Wellington has snagged the title of New Zealand's best destination in Lonely Planet's latest tourism guidebook.

Seven writers navigated the country for the nation's top 20 destinations, branding Wellington as "one of the coolest little capitals in the world".

Noted for its art-house cinemas, nightlife and live music settings, the windy city was described as "edgy yet sociable, colourful yet often dressed in black".

"Wellington is the crossing point between the North and South Islands, so travellers have long been passing through these parts. The likes of Te Papa and Zealandia now stop visitors in their tracks," the book says.

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While South Island destinations such as Kaikoura ranked in fifth place and Milford Sound and Queenstown came in at a close seventh and eighth, Christchurch did not receive any recognition.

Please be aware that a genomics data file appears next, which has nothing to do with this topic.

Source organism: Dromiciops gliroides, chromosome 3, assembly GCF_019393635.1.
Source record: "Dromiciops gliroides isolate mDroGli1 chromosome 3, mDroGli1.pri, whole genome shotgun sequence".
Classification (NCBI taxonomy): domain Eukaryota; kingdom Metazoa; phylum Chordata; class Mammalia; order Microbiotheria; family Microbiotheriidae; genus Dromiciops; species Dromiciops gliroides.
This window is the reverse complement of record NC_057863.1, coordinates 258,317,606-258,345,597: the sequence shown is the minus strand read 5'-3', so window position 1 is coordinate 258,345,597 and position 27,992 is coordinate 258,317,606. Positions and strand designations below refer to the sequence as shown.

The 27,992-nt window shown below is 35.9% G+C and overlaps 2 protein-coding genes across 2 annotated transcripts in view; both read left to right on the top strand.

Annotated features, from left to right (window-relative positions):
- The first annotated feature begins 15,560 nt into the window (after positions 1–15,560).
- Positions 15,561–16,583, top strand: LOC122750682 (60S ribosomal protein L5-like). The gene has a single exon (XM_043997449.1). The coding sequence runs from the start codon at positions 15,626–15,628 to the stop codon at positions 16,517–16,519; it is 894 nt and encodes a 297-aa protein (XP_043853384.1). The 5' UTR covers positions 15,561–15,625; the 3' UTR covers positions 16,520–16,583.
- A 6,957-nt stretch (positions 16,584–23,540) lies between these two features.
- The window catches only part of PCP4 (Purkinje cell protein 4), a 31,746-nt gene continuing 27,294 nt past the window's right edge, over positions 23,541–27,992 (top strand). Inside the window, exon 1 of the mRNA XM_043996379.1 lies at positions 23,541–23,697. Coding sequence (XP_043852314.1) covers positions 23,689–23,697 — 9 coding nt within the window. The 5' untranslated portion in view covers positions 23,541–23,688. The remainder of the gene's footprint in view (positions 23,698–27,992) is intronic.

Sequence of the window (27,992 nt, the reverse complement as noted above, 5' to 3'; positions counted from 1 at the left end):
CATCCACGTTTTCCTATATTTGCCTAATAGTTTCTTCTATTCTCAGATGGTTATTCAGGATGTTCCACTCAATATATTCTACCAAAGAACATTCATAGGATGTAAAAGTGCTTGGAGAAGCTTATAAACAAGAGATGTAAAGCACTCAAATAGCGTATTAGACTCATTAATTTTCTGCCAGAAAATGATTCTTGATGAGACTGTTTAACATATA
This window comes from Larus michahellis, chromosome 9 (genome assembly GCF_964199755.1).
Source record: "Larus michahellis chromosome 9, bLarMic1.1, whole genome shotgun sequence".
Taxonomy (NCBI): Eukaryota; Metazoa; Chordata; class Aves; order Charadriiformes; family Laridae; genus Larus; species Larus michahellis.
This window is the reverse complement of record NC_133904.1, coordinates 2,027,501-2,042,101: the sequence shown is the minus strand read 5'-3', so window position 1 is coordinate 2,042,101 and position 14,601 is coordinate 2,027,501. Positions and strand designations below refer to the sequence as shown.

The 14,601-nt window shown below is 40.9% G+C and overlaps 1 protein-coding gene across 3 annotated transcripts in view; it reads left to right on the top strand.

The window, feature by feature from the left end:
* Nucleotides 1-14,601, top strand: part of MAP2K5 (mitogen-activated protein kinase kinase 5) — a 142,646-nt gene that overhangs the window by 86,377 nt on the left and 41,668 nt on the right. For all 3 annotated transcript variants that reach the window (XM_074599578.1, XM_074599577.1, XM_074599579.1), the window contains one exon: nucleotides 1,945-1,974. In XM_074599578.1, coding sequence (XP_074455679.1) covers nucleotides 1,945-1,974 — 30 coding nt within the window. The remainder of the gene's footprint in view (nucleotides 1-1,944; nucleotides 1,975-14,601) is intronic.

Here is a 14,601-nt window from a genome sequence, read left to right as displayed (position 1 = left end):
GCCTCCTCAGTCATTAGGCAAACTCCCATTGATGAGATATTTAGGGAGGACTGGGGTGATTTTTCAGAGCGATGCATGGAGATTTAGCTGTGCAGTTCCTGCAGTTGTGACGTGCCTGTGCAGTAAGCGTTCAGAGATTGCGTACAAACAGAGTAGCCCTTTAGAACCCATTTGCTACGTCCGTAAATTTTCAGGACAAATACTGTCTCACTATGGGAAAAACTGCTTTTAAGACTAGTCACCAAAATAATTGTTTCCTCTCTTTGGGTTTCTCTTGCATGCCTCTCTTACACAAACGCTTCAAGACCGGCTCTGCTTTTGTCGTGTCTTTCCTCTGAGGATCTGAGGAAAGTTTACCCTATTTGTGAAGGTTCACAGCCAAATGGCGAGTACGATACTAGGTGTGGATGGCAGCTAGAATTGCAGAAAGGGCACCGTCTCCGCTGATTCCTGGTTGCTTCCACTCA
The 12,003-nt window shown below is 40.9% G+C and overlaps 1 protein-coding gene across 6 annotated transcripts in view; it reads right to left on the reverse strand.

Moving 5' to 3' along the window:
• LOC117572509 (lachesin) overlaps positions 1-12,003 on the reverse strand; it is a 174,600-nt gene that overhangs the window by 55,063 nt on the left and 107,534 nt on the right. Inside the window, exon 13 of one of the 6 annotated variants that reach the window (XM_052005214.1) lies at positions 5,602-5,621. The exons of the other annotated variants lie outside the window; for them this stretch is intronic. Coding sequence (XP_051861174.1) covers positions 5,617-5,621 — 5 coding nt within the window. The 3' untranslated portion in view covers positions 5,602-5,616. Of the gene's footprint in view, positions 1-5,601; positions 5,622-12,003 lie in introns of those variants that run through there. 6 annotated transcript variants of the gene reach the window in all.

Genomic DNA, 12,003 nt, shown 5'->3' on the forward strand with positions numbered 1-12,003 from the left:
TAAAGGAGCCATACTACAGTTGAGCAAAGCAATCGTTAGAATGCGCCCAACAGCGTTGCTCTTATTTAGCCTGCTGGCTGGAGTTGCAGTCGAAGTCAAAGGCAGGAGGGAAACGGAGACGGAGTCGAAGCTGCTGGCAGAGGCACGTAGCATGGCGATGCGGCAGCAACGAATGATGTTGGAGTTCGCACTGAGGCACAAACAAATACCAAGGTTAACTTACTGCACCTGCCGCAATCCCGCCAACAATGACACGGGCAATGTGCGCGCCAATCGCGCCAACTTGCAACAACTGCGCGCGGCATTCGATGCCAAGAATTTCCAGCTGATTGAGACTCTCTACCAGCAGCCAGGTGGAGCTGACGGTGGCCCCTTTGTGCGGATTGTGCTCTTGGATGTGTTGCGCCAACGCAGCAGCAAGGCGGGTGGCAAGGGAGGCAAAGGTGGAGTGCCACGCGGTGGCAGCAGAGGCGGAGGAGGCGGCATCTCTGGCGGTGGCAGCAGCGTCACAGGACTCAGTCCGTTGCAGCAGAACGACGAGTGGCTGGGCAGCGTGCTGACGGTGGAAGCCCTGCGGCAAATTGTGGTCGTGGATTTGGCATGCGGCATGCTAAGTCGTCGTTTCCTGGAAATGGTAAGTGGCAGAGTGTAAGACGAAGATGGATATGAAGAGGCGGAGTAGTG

In 2017, the Garden City was ranked the global street art capital in the Lonely Planet Street Art Book.

But the 2018 Lonely Planet Travel Guide writes, "Scaffolding and cones will be part of Christchurch's landscape for a while yet".

Kaikoura was also recently named at number 7 in the 500 top food experiences in the world, listed in Lonely Planet's Ultimate Eatlist.

Tongariro snatched the title of second-best New Zealand destination — the spot which Auckland had secured in the 2016 edition.

Bumping the City of Sails down to fourth place in the Top 20, the book recognises that Auckland is "regularly rated one of the world's most livable cities".

"While it's never going to challenge NYC or London in the excitement stakes, it's blessed with good beaches, wine regions and a thriving dining, drinking and live music scene."

The Garden City's street art was lauded by Lonely Planet, but its 2018 guide says 'Scaffolding and cones will be part of Christchurch's landscape for a while yet'. Photo / Getty Images
The Garden City's street art was lauded by Lonely Planet, but its 2018 guide says 'Scaffolding and cones will be part of Christchurch's landscape for a while yet'. Photo / Getty Images

Despite the rating drop, figures from the Ministry of Business, Employment and Innovation suggest 29 per cent of all tourist spending between August 2017 and July 2018 was spent in Auckland, compared to Wellington which received just 9 per cent of the market share.